Weigh Benefits of Domestic and Imported
imported vehicles making up nearly 49
percent of the U.S. auto market, studies
show that a consumer's country of origin
plays a crucial role during the vehicle
to a recent J.D. Power and Associates
study, nearly 80 percent of new-vehicle
buyers limit their purchase consideration
to either only domestic models or only
import models. Additionally, among consumers
who cross-shop for both import and domestic
vehicles, those who ultimately buy domestic
frequently do so because they simply decide
they do not want an import.
study indicates that buyers of new domestic
vehicles frequently decide against import
brands for financial reasons. Import models,
unlike domestic brands, do not often offer
aggressive purchase rebates, discounts
or other consumer-driven incentives.
import buyers who reject domestic models
more frequently point toward the vehicle's
perceived attribute deficiencies as key
reasons for rejection. The study listed
domestic vehicle complaints such as concerns
for reliability, gas mileage or poor resale
to Kara Steslicki, research manager of
automotive retail for J.D. Power, the
study shows how import vehicles have gained
a strong foothold in the U.S. auto maket.
findings point to continued difficulties
for the Big Three in Detroit as they try
to win back some of the market share they
lost to the imports," Steslicki said.
"It also suggests that too few U.S.
consumers have caught on to the fact that
cars and trucks offered by Detroit automakers
are in many cases as good, if not better,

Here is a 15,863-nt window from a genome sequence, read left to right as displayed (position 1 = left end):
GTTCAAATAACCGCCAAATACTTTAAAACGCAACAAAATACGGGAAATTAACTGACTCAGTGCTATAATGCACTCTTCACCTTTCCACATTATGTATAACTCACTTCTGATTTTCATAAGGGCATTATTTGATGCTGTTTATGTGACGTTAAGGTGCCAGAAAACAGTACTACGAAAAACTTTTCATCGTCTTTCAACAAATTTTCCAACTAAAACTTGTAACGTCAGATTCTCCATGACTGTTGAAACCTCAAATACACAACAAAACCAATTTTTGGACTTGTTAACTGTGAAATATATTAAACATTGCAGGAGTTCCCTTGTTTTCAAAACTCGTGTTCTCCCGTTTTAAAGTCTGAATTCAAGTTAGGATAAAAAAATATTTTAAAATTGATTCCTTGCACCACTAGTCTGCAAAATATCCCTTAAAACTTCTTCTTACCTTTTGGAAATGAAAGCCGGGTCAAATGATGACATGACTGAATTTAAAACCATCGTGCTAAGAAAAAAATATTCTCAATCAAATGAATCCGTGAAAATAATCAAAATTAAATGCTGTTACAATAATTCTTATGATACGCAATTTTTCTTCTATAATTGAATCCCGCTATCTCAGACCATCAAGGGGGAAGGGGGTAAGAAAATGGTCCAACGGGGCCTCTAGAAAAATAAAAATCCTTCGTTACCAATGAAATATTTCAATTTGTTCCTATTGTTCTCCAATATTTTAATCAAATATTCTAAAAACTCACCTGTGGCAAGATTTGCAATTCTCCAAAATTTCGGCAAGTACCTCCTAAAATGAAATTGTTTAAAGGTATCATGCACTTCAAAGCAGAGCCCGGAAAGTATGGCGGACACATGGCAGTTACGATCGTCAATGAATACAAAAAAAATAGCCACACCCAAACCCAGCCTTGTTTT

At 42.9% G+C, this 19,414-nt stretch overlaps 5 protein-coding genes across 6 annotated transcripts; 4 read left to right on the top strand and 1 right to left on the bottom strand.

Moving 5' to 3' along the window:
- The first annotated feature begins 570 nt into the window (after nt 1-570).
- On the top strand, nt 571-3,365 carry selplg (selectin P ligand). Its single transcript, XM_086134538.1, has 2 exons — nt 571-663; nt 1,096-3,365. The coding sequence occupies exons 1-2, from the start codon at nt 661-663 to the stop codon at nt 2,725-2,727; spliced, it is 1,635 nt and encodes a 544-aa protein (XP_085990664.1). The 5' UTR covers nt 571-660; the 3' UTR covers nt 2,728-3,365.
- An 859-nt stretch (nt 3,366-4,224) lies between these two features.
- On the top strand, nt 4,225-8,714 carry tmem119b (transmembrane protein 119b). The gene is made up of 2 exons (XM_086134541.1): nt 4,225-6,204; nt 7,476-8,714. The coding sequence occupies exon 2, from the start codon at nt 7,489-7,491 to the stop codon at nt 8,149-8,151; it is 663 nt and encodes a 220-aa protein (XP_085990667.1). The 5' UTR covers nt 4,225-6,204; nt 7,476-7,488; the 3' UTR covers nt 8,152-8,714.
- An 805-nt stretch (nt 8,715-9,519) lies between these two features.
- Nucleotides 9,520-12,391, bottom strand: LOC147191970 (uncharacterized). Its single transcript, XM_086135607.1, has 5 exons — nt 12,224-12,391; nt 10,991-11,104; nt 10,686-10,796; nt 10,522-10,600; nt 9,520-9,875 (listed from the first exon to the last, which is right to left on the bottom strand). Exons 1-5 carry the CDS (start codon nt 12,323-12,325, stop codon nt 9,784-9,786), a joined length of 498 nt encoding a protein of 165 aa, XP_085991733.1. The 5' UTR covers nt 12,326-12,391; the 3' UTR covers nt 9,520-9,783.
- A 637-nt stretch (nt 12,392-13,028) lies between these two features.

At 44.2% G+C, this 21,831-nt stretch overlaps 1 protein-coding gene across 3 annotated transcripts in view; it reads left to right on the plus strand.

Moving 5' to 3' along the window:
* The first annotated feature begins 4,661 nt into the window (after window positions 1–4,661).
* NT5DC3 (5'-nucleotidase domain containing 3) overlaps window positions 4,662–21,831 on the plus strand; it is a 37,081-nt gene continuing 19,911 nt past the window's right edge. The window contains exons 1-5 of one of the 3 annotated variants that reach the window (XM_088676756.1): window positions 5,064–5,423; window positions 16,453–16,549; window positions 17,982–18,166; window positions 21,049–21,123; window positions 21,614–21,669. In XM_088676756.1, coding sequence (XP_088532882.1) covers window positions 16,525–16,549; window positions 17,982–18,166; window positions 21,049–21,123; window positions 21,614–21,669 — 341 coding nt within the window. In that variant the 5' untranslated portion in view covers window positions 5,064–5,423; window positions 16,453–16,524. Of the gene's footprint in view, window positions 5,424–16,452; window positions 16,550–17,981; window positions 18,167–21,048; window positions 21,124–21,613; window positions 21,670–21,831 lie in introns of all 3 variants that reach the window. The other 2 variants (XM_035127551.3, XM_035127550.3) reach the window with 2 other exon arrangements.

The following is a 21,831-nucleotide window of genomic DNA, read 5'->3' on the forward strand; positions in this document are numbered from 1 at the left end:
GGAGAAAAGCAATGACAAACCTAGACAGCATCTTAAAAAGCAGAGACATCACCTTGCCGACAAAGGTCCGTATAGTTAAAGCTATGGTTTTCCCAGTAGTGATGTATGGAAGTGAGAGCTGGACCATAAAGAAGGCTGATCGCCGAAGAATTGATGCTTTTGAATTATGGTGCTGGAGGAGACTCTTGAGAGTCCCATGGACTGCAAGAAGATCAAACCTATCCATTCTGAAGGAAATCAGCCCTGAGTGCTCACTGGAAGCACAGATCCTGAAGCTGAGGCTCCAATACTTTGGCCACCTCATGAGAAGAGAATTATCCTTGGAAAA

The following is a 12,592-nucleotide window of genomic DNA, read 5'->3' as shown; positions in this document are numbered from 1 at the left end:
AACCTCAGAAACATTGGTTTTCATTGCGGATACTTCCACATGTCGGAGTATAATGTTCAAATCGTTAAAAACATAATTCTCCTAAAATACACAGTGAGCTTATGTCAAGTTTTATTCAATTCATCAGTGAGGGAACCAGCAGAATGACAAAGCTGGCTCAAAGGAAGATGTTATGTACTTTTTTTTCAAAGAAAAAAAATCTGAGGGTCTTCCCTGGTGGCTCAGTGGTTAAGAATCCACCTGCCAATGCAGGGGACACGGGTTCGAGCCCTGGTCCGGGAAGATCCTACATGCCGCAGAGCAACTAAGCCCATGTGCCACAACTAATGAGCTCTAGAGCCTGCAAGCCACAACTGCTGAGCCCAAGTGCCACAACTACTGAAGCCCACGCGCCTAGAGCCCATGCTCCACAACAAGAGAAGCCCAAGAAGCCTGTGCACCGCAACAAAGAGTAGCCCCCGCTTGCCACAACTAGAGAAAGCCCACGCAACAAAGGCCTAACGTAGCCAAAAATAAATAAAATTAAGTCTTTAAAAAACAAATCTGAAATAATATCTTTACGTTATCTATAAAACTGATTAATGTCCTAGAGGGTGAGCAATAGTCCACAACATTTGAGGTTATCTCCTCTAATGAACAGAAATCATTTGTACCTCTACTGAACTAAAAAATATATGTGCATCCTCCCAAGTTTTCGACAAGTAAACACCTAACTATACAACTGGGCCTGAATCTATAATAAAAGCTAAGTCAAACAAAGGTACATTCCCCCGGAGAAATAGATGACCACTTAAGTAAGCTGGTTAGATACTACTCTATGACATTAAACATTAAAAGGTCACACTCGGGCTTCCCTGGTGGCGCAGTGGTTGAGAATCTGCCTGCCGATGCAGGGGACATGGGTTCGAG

than their rivals from Asia and Europe."
Steslicki says reliability and resale
value perceptions cannot be changed overnight,
and may require significant redesigns
to domestic products and production processes.
win back market share, domestics are faced
with two alternatives either continue
outspending imports on incentives, or
find vehicle specific opportunities such
as styling or promoting a positive dealer
experience that can have an immediate
impact on consumer perceptions of the
brand," she said.
J.D. Power study also showed changes in
numerous new-vehicle shopper behavior
40 percent of all new-vehicle shoppers
cite price as a key reason for rejecting
a model. Interior (10 percent), dealership
experience (10 percent) and quality/reliability
concerns (9 percent) follow as the most
influential reasons for rejection.
45 percent of new-vehicle shoppers took
a test drive prior to rejecting a model,
and nearly 25 percent tried to negotiate
pricing before ultimately purchasing
a different model.
than 60 percent of consumers indicated
they researched a vehicle model online.
Additionally, more than 20 percent of
shoppers claim the Internet influenced
their decision to reject a vehicle.
who researched a model online or by
reading a magazine review are nearly
half as likely to mention interior issues
as the most influential reason for rejecting
a model when compared with shoppers
who actually visit a dealership (11
percent versus 5 percent, respectively).
price is a key issue among both hybrid
and non-hybrid purchasers, consumers
who shop for a hybrid are less likely
to reject for price (53 percent) than
consumers who shop for a non-hybrid
model (59 percent).
2007 study was based on responses from
31,355 new-vehicle buyers surveyed between
May and July 2007.